Friday, March 07, 2008

The ethics of making babies

I recently read about the Kentucky mom with osteogenesis imperfecta who just gave birth to a baby almost as big as herself. It's not that the baby was huge - 18 inches is all. It's just that the mom is only 28 1/2 inches tall.

This is the second daughter born to this woman. The new baby appears to be perfectly "normal" and will be expected to grow to standard size. The first daughter was afflicted with the same genetic disorder as the mom and so will face a lifetime of pain and struggle.

Part of me celebrates the miracle of this amazing accomplishment. Doctors had warned the mother that she most likely could never carry a child to term. Because her torso is so tiny the growing fetus would smash her heart and lungs, killing them both. But that didn't happen. By all accounts, mother and daughter are doing just fine. Also the birth of the older daughter goes to show that doctors are not always right.

Still, I cannot help but wonder, at what point is the best choice, the most responsible choice to forge ahead and build a family despite significant challenges and when is it better to choose NOT to have children? Who decides?

Years ago I was acquainted with a woman who had the same disease as Stacey Herald. Although considerably taller, the woman I knew had tremendous challenges. She also had four children, ALL born with osteogenesis imperfecta.

I know of another family in which a mentally retarded mother has two mentally retarded children she is unable to care for. Would it have been better if those children had never been born?

We've all known of families in which child after child after child is popped out when it appears rather evident that the parent(s) have neither the physical or emotional resources to deal with them. Does that make it WRONG for the woman to continue to get pregnant?

As we learn more and more about genetic testing, we have to face the reality that most families have a mixed bag of chromosomes and genes. My own boys both inherited my poor vision and my family's predisposition to heart disease and cancer. Yet I certainly would not think they or the world would be better off had they never been born just because they are not biologically ideal. However, had I had some extreme disability would I have felt different about bring babies into life?

I don't know.

For the most part I do believe that all life is sacred. I have seen first hand through my stepson, Troy, who is brain damaged how much a handicapped child can bless the lives of all who know him. But if I KNEW before getting pregnant that the chances were 50/50 of bearing a child with a brain disorder, a major organ malfunction, or some other illness, would I take the risk?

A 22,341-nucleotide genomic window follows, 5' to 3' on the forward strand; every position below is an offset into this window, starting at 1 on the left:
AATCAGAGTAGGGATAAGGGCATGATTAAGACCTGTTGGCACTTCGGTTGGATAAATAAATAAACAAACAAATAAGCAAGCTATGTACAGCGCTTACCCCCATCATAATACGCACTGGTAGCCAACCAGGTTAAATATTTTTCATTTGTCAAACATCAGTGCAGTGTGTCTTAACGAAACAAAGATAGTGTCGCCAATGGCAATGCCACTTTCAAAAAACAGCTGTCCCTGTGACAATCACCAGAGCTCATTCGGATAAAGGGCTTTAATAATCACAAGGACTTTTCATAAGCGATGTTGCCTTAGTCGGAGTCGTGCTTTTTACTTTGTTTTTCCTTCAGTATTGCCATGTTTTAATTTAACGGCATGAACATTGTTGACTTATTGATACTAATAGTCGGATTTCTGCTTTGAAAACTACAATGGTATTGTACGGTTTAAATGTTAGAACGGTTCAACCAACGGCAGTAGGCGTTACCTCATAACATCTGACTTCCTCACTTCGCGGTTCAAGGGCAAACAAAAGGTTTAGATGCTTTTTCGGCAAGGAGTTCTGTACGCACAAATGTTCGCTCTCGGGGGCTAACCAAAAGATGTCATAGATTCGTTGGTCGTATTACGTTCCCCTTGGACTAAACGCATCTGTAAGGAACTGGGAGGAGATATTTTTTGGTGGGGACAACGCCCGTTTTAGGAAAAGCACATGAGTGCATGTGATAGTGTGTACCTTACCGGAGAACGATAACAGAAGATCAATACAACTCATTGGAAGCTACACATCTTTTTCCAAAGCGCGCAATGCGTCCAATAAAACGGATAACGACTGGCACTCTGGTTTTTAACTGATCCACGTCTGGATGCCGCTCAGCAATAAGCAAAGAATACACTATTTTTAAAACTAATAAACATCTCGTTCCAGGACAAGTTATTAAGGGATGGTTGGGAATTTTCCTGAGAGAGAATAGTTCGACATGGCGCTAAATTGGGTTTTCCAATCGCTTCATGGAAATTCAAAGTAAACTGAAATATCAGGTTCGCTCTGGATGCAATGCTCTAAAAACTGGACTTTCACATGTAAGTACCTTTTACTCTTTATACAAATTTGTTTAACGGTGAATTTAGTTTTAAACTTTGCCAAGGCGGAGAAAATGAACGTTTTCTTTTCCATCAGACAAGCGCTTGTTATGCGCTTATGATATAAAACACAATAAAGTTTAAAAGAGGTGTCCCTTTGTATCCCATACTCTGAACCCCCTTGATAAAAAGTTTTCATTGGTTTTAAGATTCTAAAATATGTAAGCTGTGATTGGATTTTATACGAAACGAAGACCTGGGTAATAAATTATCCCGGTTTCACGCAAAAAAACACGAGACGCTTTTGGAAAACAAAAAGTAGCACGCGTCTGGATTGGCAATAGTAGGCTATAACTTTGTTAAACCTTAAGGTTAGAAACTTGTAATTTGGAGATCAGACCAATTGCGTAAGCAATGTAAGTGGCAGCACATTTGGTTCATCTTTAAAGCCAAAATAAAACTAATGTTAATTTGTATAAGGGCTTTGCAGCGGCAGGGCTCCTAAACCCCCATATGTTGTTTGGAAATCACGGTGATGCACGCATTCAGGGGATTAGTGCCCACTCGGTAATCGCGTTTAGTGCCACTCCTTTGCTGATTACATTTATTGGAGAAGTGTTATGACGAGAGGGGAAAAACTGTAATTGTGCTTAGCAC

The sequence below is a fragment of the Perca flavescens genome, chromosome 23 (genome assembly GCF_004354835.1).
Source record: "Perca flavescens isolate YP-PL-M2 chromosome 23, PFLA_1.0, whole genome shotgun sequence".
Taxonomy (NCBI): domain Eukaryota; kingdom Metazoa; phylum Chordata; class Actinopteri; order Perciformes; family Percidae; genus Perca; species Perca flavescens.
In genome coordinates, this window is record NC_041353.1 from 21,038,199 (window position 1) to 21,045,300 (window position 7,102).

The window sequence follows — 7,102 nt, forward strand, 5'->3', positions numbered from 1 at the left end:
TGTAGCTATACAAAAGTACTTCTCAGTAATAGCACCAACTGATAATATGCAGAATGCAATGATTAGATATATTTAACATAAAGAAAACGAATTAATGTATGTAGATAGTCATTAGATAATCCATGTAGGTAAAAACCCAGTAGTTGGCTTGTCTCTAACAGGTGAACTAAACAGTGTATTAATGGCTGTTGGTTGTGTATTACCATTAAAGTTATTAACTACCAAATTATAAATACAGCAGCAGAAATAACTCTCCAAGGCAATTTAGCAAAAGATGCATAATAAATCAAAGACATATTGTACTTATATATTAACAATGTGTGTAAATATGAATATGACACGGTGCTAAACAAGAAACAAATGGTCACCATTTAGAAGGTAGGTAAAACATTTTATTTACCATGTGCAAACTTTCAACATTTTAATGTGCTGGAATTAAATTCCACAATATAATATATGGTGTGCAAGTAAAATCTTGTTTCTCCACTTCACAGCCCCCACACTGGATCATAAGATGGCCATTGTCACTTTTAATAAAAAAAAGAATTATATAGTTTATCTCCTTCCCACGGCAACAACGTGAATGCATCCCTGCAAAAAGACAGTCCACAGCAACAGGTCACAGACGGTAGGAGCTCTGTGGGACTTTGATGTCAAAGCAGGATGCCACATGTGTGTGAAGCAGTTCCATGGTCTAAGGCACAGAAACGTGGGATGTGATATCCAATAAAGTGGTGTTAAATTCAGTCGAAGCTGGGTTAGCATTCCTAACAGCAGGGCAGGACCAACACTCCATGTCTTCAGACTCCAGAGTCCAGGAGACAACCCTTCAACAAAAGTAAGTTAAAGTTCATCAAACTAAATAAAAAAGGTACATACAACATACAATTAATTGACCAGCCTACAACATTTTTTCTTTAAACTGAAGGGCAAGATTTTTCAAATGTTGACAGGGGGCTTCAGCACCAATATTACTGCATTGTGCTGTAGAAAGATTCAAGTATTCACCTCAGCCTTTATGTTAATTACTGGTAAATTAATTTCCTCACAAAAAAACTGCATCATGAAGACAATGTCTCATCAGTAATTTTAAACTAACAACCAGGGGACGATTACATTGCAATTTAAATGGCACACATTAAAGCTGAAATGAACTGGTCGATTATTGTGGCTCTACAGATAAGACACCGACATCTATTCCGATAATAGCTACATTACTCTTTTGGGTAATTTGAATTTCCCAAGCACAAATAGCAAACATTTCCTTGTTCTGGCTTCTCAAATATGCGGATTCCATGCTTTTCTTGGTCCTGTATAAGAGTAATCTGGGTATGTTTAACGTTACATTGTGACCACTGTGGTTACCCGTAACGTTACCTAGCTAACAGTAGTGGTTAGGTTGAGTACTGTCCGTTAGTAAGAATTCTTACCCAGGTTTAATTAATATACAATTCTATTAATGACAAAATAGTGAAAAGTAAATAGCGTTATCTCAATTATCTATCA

In the Sociology of the Family class that I teach we have been discussing the factors that go into influencing the decision whether or not to have kids. I suppose there are some people who do give it serious thought. I suspect most do not.
But at what point does it make sense for a couple to keep trying to reproduce their own genes and when should they explore other options?

I would not suggest denying someone the right to be a parent simply because he or she faces significant challenges. Or would I? Do I support the right of seriously mentally ill patients to have babies? Do I support the right of someone who has ten or fifteen children already the right to continue propagating? Do I support the right of someone who cannot afford to care for themselves the right to bring babies into their family?

There is a difference, I think, and a rather substantial one - between thinking a choice may be misguided and proposing it be restricted. I would seriously question the wisdom of getting pregnant in any of the above situations. But I would not support any law that would stand in the way of it.

How much can a responsible, compassionate society permit individual members freedom to make choices that have painful/negative consequences for themselves and others?

The old axiom goes that my right to extend my arm stops where your nose begins. So by that rationale we can do things that have some negative consequences so long as they don't hurt someone else. But what about the most serious of personal/private choices - like deciding to make a baby? Doesn't that very much have direct impact on someone else?

Is there ANY circumstance that would justify mandatory sterilization? Yes. I can think of one or two. I knew a woman who used abortion as her primary form of birth control. When I met her in her mid twenties she had already had seven. I found that absolutely reprehensible. I thought she should lose the right to create life.

But what of these other circumstances? It's complicated business.


Ruth D~ said...

Decisions are never simple. There is a vast grey area, seldom black and white. I just read This Common Secret by Susan Wicklund. She's pro choice, but still the grey areas abound.

Jen said...

This is such an interesting topic, and one that is so steeped in gray areas. I admit that I have known people and felt that there was an obvious point where they "should have stopped" having children. :(

I love sociology and it fascinates me to read/learn about the ins and outs of issues like this. There are two sides to every story for sure.

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